"That atmosphere is entirely conducive to the authorities' control over the people ... and could lead to a large number of false claims and miscarriages of justice," he said.

Chinese police conduct work during a raid of the Shanghai, China, office of international consultancy Capvison in an undated photo. (Screenshot from CCTV via AP)
Chinese police conduct work during a raid of the Shanghai, China, office of international consultancy Capvison in an undated photo. (Screenshot from CCTV via AP)

Veteran journalist Tang Jingyuan said the ministry's lists were carefully curated to give the impression that anything that has to do with the West is suspicious.

"It replicates the tactics of class struggle from the Mao era," Tang said in a reference to Mao Zedong, influential Chinese leader and founder of the People's Republic of China, whose revolutionary ideology shaped the country’s history from 1949 to 1976. 

"The aim is to create an atmosphere that is anti-Western, or at least wary of the West ... and that keeps its distance from foreign countries," she said.

Hong Kong

Authorities in Hong Kong, which recently added a second national security law to its statute book, staged a series of lavish ceremonies to mark the day, which critics say has become a focal point for "brainwashing" of Hong Kongers by the ruling Chinese Communist Party amid an ongoing crackdown on public dissent.

Beijing's envoy to Hong Kong, Central Liaison Office director Zheng Yanxiong warned that the government would fight back, using "tit-for-tat cognitive warfare" against critics of the Safeguarding National Security Law, which extended an ongoing crackdown on dissent and political opposition in the city begun in the wake of the 2019 protest movement.

"Some ill-intentioned foreign forces have been bad-mouthing China and Hong Kong ... and even some renowned Western media have jumped on the bandwagon, slandering and smearing," Zheng said, in a reference to criticism of the new law, known as Article 23, in the media.

Current affairs commentator Sang Pu said Beijing is continuing to claim that Hong Kong is a "base" from which "foreign forces" will try to infiltrate the rest of China, despite the fact that the majority of opposition politicians and activists are either behind bars or overseas now.

"It's all a kind of packaging, and is definitely not factual," Sang said of the claim. "They claim that large amounts of money have poured into Hong Kong since June 2019, but it's all fake news."

"They want to shift everyone's focus from the tyranny, incompetence and corruption of the Chinese Communist Party and the Hong Kong government to 'infiltration by foreign forces,'" he said.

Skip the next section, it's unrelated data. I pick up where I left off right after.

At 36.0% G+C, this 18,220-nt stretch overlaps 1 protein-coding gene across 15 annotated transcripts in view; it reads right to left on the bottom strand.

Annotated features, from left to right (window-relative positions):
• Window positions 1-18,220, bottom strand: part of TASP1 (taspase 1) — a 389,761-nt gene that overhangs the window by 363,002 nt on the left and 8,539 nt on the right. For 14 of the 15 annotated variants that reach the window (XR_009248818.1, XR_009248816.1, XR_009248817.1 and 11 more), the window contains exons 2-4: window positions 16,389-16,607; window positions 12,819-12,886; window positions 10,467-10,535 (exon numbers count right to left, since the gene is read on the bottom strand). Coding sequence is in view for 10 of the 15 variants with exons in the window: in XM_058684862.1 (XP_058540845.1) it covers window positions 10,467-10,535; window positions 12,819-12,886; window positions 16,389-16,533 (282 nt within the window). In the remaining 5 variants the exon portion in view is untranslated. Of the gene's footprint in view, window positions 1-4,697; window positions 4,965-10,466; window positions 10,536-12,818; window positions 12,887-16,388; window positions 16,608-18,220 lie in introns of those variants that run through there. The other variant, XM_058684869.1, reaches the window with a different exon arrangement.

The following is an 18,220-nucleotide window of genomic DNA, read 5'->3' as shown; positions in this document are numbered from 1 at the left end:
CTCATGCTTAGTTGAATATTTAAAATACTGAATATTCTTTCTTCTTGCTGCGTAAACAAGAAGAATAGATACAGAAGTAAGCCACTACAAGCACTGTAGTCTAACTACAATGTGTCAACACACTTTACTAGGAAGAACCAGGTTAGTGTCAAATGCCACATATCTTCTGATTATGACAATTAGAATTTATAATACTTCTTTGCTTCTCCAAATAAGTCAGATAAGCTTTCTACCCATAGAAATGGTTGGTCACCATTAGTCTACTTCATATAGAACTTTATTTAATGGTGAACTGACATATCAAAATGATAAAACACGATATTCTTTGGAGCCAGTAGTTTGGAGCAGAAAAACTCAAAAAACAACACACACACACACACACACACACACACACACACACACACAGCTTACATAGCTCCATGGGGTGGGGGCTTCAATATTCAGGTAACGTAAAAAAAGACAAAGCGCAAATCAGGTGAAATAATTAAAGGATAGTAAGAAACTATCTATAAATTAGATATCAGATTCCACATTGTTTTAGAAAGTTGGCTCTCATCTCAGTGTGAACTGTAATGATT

In monasteries, schools, and villages in Lhasa, capital of the Tibet Autonomous Region, authorities emphasized the need to protect state secrets, promptly report any activities threatening national security, and defend the country and resist aggression.

Authorities also stressed the ban on communication with the exiled Tibetan spiritual leader, the Dalai Lama, and the exiled Tibetan community, considered by China as “separatist groups,” and on restricting the sharing of domestic information with the outside world, a source inside Tibet told Radio Free Asia.

Experts on the region said the measures were initiated without any legal basis and were intended as a suppression tool to be used against Tibetans and other ethnic minorities.

Two men perform unarmed combat at a Police College Open Day, part of National Security Education Day, in Hong Kong, April 13, 2024. (Peter Parks/AFP)
Two men perform unarmed combat at a Police College Open Day, part of National Security Education Day, in Hong Kong, April 13, 2024. (Peter Parks/AFP)

“The Chinese government asserts that national security education strengthens the totalitarian power of the Chinese Communist Party,” said Dawa Tsering, director of the Tibet Policy Research Institute in Dharmasala, India. “In the interests of the party, Tibetans are often accused of national security violations and breaking the law.”

China's National Security Education Day initiatives include official interpretations and terminologies, such as “state power, ruling power of the state, unitary sovereignty and complete territorial integrity,” but in Tibet, they primarily refer to banning contact with the Dalai Lama, he said.

Every year, there are reports of Tibetans who have been arrested, arbitrarily detained, disappeared or sentenced for alleged involvement in national security violations in Tibet. 

The arrests and sentencing of Tibetans for such alleged crimes underscore Beijing’s continuing drive to destroy the influence of men and women whose views of life in Tibetan regions of China go against official Chinese narratives.


In Xinjiang, to the north of Tibet, officials are broadcasting a national security education public course for 10 days, according to an April 14 statement on the website of the Department of Justice of the Xinjiang Uyghur Autonomous Region.

“Through a variety of online and offline propaganda and education activities, we will further promote the overall national security concept to be deeply rooted in the hearts of the people and build a common national security defense line,” the statement said.

Other activities were held in specific areas of the vast region, home to more than 11 million Uyghurs.

National security themes were promoted on educational billboards and banners in the People’s Park in Ghulja, called Yining in Chinese, capital of the Ili Kazakh Autonomous Prefecture, beginning on April 7.

On the same day, authorities held a publicizing activity on the laws and regulations on overall national security and border security was held in Tajik township of Pishan county in Hotan prefecture.

The Hongmiaozi police station under Shaibak district's Bureau of Public Security in Urumqi, Xinjiang's capital, held a public lecture on China’s Cybersecurity Law and Anti-Espionage Law in many communities on April 13.

On the same day, the Public Security Bureau in Akesu prefecture held a police camp where children learned about security awareness to improve their ability to recognize acts that endanger national security.

Translated by Luisetta Mudie and by Tenzin Palmo for RFA Tibetan. Edited by Roseanne Gerin and Malcolm Foster.